For 86 days, she soared over the Livermore Valley, her seven-foot wingspan a deep golden brown against blue summer skies.
A satellite telemetry device, #7833, tracked her travels from Mount Diablo to Sunol and the Pleasanton Ridge to the Altamont Pass.
But on July 25, the rehabilitated golden eagle's life came to a heartbreaking, premature end.
She was found on the ground by two power workers at an older wind turbine farm in the Altamont Pass Wind Resource Area. She was alive, but unable to fly. Her wing had been struck and badly damaged by a wind turbine. The workers took her to Lindsay Wildlife Experience in Walnut Creek for treatment.
"They had seen her trying to fly, and flopping on the ground," said Lindsay's Executive Director Norma Bishop. "Our veterinarians described her wing as shredded - bones were broken and missing. Once they realized how badly she was injured and that any attempt to save her would be futile, only prolonging her suffering, they euthanized her."
The news devastated many who had been following the golden eagle's story of tragedy and triumph.
Her first visit to Lindsay Wildlife Experience occurred March 26, when the roughly three-year-old, sub-adult received treatment for head trauma at Lindsay's rehabilitation hospital, one of the oldest and largest in the country. Although the trauma's cause was never determined, she made a full recovery within five weeks.
On May 1, she was ready for release.
"She was sent off with fanfare, complete with the firefighters who rescued her, donors who support Lindsay’s work, biologists who studied her, and doctors who healed her," said Bishop. The release took place at Las Trampas Regional Wilderness, and was covered by Bay Area TV stations and newspapers.
Prior to the golden eagle's release, she had been fitted with a satellite telemetry device which allowed East Bay Regional Park District (EBRPD) staff to study her flight path in the Altamont Pass Wind Resource Area. Information collected from such devices leads to more accurate risk maps and the informed placement of new wind turbines to reduce golden eagle collisions.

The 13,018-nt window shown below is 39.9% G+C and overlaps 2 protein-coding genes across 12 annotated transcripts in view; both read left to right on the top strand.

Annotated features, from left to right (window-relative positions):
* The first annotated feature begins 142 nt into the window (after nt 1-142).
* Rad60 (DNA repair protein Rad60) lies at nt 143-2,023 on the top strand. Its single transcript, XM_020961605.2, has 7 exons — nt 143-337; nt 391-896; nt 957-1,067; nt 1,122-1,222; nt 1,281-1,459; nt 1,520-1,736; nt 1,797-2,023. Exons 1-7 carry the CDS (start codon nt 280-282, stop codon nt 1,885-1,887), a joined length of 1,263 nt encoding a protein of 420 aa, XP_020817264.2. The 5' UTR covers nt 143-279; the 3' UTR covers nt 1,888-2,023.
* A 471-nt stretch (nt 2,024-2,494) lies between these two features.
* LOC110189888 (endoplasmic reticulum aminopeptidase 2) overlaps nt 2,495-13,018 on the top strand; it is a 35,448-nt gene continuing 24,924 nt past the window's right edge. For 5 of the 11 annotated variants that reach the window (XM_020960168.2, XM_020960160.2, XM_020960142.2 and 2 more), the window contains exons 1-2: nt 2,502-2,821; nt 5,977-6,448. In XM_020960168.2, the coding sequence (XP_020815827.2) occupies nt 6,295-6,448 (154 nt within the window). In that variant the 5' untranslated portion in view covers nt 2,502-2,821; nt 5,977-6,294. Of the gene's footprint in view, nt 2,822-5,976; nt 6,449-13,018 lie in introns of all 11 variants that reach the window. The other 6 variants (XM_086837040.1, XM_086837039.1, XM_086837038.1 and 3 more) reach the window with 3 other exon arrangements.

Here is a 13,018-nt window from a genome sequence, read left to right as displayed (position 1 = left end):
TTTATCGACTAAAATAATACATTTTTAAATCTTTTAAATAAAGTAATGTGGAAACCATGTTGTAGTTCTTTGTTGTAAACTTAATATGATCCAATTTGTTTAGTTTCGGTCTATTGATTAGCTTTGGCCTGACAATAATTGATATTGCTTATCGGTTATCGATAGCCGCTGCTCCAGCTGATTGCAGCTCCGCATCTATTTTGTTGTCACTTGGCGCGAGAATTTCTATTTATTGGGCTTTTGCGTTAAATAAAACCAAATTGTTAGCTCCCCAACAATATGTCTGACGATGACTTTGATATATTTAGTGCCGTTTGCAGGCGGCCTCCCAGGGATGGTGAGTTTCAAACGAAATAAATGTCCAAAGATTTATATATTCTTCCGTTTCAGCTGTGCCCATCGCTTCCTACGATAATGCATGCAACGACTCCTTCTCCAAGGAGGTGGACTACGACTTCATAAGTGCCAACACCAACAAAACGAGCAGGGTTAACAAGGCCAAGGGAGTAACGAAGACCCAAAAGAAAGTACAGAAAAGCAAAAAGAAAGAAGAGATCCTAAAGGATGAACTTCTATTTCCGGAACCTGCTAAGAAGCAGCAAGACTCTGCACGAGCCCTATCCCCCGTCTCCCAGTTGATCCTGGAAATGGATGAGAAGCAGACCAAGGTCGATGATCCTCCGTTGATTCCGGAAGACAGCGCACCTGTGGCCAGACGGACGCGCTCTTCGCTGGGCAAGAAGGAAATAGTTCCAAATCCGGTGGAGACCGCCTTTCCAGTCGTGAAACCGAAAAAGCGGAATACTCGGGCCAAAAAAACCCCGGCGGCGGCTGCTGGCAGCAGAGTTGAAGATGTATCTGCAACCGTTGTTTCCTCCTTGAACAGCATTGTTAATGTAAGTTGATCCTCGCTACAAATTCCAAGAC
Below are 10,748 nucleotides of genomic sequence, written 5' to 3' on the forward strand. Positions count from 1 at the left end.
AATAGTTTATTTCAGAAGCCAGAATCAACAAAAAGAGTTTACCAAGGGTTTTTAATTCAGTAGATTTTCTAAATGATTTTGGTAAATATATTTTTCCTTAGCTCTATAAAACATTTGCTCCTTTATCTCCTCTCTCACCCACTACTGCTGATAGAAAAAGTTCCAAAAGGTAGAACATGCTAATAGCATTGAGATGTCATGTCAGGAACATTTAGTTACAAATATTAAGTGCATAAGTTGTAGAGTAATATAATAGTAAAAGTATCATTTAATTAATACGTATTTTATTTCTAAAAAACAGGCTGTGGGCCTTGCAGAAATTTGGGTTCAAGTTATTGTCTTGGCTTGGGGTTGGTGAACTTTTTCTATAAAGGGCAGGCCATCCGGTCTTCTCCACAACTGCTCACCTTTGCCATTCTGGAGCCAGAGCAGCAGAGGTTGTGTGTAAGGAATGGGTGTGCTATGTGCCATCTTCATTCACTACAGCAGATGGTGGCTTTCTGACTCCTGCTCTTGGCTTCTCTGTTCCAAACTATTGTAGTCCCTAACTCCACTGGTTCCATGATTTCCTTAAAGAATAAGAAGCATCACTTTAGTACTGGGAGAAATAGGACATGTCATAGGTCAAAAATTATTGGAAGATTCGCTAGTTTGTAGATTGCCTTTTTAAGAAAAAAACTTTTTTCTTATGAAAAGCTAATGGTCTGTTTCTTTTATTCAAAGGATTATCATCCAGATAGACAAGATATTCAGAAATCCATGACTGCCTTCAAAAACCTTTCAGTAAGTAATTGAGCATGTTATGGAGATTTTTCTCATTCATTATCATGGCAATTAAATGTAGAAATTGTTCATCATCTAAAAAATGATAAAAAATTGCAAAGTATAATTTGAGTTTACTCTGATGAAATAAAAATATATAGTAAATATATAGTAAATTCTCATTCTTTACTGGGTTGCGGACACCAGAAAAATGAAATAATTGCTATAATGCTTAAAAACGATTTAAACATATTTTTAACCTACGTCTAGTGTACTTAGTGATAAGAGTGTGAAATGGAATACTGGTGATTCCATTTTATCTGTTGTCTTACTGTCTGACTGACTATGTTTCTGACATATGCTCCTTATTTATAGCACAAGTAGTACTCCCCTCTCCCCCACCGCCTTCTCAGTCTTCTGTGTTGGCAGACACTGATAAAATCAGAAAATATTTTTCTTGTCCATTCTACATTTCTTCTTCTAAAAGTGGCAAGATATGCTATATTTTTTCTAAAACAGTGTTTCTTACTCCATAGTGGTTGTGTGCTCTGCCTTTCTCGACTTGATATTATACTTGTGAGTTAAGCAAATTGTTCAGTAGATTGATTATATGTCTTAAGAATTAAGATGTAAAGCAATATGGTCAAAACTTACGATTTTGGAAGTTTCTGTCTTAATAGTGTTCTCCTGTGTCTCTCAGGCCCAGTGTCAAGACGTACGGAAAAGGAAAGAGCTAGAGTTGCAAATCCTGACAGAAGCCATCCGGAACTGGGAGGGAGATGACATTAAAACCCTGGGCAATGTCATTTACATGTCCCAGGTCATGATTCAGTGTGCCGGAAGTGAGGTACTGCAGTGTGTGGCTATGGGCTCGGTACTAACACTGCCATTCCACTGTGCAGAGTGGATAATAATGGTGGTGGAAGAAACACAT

"This is important for understanding Altamont's impact on the local golden eagle population," said Doug Bell, EBRPD Wildlife Program Manager. "Previous work by scientists suggests that Altamont's old-generation wind farms represent a population sink for golden eagles; that is, the local population does not produce enough young to compensate for the high mortality rate caused by the old-generation wind turbines."
In all, 18 golden eagles have been fitted with the devices, with ten currently active.
Over all, the old-generation wind turbines kill about 2,000 raptors each year. In the past 12 months, Lindsay has treated 238 raptors, six of which were golden eagles.
"Despite the fact that Lindsay’s top-notch veterinary staff has special expertise in handling raptors, very few survive to be released," said Bishop. "During this golden eagle’s rehabilitation from March to May, dozens of people were involved in her care, with a cost of about $1,000 a day. However, the emotional investment we all had in this creature can’t be calculated. Her legacy is that she inspired us all with her majesty and resilience."
Both Bell and Bishop agree that conserving energy is the first step in helping save the lives of golden eagles and other raptors.
"All forms of energy production come with a cost to the environment, whether in terms of producing carbon dioxide from burning fossil fuels, or in terms of eagle deaths caused by green-energy production," said Bell. "I hope people think twice about energy use, and use less."
"Our use of scarce resources - water, land and power - and the ways we generate energy can threaten the survival of the magical creatures with whom we share this world," added Bishop. "Lindsay is doing work essential to the survival of our native wildlife. People can donate, volunteer, and simply come visit our 'ambassador raptors' - the non-releasable owls, hawks, and vultures who will give them a bird’s-eye view of nature."
As for the golden eagle who was released amid joyful cheers less than three months before her death, her spirit will live on in the memories of many. Said the veterinarian who treated her, she had a lot of heart and, even for an eagle, was very fierce.
"Her death, while tragic, is not the end of the story," said Bishop. "It will not dissuade us in the slightest from our mission to heal and release wildlife, and to inspire all who see these magnificent creatures to do what they can to ensure their survival. Lindsay presses on because there is always another patient to treat."